Eighteen people were killed and 243 wounded during unrest in Uzbekistan’s autonomous province of Karakalpakstan last week, Uzbek authorities said on Monday — the worst bout of violence in the Central Asian nation in 17 years.

Iran PressAsia: From last Friday, unrest and demonstrations came after rare protests and clashes with authorities in the northwestern region of Uzbekistan's autonomous province of Karakalpakstan that saw thousands of people take to the streets in protest.

Some demonstrators even tried to storm local government buildings in the region's capital, Nukus.

Security forces detained 516 people during the protests, which broke out over plans to curtail Karakalpakstan's autonomy, but have now released many of them, the National Guard press office told a briefing.

On Saturday, President Shavkat Mirziyoyev dropped plans to amend articles of the constitution concerning Karakalpakstan's sovereignty and right to secede. He also declared a month-long state of emergency in the northwestern province.

According to the prosecutor general's office, 18 people died "from grave wounds" sustained during the clashes. Russia's RIA news agency quoted the head of the National Guard as saying the toll included 14 civilians and four law enforcement officers.

Two exiled opposition politicians in contact with people on the ground told Reuters they believed the actual figure was much higher. It was not possible to independently establish the death toll.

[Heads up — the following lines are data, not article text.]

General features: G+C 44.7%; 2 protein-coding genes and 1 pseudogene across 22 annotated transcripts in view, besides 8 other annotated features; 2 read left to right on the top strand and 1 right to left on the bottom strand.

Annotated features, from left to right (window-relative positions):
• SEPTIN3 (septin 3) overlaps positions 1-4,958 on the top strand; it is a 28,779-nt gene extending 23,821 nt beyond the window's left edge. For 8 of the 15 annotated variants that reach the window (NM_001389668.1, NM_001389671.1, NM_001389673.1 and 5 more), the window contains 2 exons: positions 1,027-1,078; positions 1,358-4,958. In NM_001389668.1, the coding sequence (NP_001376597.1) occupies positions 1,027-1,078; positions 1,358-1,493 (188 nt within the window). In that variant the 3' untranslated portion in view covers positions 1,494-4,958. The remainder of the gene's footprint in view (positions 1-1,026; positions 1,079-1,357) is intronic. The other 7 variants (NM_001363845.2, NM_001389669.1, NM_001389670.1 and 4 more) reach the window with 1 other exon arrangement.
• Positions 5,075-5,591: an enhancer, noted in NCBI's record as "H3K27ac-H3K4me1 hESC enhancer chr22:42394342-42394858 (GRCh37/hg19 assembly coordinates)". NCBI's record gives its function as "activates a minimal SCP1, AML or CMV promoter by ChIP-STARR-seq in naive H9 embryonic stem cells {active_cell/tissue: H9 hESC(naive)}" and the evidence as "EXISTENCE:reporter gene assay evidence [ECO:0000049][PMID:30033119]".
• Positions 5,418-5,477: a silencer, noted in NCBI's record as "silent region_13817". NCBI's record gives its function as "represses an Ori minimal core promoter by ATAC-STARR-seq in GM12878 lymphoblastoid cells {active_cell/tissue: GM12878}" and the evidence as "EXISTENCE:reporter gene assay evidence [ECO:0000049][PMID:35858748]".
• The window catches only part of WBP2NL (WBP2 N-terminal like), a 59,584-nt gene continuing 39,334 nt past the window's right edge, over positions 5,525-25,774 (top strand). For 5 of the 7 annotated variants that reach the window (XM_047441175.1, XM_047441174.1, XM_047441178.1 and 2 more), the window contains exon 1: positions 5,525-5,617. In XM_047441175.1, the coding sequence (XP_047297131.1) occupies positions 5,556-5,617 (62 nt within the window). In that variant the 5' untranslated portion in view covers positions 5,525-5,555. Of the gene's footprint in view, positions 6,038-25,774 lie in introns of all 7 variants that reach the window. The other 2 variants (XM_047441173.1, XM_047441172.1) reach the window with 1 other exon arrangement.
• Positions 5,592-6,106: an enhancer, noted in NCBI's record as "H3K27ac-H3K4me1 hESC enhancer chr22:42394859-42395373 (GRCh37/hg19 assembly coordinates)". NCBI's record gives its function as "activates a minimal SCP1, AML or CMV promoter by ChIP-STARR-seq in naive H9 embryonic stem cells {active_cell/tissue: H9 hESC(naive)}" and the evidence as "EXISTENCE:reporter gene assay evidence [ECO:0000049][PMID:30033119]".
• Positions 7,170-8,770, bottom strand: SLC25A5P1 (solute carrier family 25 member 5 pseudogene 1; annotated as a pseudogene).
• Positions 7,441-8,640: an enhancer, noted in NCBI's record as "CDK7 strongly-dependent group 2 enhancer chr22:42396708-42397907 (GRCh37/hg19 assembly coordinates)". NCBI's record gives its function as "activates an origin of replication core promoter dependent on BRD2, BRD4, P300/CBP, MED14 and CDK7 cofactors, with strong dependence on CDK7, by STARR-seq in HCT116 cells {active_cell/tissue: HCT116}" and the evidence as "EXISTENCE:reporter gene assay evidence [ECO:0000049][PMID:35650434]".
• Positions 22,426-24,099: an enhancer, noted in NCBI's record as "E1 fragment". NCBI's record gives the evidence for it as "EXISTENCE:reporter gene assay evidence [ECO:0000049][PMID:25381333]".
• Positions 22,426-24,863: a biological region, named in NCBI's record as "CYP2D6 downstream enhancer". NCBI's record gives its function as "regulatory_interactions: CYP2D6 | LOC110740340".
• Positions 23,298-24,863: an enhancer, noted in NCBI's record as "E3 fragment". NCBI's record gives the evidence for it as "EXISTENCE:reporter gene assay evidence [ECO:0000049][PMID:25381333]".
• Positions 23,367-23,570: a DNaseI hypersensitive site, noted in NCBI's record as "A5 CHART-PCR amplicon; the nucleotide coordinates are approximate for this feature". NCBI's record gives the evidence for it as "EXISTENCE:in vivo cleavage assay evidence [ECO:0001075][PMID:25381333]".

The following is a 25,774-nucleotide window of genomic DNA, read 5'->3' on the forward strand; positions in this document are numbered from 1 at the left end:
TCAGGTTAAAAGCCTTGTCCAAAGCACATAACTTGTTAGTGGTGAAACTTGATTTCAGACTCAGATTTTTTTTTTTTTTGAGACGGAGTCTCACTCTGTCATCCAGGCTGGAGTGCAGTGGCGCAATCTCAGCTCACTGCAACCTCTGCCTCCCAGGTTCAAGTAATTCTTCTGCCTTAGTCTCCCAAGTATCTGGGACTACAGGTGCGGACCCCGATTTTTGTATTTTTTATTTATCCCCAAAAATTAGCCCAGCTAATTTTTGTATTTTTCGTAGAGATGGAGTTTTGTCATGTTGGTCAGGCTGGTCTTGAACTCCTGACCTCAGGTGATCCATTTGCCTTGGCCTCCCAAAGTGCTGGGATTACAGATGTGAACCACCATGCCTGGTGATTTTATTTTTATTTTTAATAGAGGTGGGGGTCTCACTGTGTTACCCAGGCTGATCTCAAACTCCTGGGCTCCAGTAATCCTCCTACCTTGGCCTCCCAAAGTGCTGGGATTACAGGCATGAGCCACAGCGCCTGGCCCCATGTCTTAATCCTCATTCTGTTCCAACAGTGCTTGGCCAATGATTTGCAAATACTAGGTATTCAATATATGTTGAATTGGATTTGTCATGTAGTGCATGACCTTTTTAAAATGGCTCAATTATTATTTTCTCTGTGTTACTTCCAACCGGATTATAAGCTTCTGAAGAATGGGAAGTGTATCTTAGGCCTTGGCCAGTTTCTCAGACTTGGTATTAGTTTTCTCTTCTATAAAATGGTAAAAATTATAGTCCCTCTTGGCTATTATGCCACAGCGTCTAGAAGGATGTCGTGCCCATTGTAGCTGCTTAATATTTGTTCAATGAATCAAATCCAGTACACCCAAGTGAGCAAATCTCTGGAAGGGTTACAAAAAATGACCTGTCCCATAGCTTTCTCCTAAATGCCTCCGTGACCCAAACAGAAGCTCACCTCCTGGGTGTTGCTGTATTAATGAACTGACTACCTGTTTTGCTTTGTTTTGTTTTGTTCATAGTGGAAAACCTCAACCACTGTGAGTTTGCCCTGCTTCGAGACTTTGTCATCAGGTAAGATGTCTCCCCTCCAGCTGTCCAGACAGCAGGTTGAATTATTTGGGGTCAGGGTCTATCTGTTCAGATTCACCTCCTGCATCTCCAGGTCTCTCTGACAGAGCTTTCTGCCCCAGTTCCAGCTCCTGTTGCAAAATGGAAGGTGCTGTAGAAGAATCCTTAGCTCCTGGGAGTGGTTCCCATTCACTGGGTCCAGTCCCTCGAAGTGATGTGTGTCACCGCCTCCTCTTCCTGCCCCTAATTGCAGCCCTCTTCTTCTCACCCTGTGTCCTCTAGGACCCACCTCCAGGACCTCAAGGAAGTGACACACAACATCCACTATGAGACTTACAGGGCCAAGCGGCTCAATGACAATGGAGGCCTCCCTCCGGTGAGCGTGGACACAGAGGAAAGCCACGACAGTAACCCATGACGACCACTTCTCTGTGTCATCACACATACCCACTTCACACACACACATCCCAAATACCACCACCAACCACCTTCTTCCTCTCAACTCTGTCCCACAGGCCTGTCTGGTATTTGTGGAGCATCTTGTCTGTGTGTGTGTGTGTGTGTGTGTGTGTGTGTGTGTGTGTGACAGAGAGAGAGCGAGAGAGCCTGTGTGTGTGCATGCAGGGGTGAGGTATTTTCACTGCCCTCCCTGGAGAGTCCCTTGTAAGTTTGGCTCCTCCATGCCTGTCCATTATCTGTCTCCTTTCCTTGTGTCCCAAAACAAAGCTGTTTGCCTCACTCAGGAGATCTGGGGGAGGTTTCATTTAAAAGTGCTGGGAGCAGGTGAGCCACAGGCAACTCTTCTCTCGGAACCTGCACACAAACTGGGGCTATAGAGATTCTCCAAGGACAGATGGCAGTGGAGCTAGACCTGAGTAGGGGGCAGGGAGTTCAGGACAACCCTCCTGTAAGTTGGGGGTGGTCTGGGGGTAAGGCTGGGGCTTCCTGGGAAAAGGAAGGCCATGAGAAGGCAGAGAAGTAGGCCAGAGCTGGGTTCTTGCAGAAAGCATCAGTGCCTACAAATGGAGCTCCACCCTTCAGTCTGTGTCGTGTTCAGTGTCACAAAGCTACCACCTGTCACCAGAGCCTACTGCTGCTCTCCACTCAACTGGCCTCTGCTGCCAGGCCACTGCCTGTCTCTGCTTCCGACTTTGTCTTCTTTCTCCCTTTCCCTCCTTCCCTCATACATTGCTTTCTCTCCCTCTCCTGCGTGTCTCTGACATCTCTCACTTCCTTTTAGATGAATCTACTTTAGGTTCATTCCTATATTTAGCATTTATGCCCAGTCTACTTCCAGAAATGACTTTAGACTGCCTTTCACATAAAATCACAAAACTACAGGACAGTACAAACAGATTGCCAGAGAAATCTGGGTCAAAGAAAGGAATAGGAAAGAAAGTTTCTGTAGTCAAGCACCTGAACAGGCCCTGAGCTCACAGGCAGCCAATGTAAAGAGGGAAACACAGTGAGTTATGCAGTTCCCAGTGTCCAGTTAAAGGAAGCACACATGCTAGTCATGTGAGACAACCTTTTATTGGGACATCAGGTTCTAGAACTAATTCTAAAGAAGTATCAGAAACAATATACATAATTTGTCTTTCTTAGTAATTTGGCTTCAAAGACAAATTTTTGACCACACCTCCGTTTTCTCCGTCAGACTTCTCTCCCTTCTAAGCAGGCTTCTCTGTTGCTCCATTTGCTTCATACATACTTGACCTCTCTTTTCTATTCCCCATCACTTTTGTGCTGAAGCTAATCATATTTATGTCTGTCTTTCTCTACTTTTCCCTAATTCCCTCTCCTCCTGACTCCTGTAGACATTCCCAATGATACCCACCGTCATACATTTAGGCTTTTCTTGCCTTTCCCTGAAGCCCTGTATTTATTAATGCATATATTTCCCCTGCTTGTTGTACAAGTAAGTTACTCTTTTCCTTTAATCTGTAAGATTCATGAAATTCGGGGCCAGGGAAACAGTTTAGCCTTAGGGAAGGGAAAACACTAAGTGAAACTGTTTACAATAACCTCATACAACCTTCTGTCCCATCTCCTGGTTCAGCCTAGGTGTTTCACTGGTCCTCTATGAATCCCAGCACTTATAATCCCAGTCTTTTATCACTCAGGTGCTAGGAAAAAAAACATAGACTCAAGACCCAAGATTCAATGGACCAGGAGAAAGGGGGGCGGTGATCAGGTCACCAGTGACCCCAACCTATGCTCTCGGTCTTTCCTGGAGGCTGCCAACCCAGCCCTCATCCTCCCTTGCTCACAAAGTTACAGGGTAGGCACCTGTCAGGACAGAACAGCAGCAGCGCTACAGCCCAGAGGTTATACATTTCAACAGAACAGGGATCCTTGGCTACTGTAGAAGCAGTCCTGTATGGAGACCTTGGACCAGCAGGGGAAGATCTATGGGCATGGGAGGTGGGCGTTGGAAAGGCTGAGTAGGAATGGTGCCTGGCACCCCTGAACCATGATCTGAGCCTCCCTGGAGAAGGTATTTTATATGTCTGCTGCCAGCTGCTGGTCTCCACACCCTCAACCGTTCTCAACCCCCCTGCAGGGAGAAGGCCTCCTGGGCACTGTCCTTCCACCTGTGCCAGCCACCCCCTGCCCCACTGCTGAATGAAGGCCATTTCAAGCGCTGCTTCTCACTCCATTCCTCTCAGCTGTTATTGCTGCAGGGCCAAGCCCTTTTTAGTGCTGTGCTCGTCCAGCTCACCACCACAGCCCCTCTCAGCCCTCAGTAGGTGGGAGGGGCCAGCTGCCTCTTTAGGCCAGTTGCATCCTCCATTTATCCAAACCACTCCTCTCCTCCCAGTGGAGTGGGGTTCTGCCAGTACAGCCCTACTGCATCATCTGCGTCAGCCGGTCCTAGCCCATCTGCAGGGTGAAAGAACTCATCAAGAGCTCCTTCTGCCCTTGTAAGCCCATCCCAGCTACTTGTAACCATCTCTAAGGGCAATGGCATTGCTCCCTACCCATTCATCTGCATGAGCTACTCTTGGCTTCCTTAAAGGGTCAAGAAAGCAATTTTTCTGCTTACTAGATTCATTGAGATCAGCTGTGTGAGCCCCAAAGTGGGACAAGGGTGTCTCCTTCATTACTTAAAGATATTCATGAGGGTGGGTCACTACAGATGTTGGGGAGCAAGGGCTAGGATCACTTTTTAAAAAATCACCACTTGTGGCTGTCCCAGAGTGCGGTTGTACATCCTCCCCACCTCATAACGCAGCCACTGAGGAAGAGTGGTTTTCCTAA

Karakalpakstan — situated on the shores of the Aral Sea, for decades an environmental disaster site — is home to the Karakalpaks, an ethnic minority group whose language is distinct from Uzbek, although related.

There are an estimated 700,000 Karakalpaks among Uzbekistan's 34 million people, most of them in the autonomous republic. Geographic and linguistic proximity has led many to seek work and sometimes relocate to neighboring Kazakhstan.

In 2005, Uzbek security forces crushed armed protests in the city of Andizhan, located in the opposite eastern part of Uzbekistan. The government at the time blamed Islamist extremists for the crisis in Andizhan, in which 173 people were killed, according to official reports.


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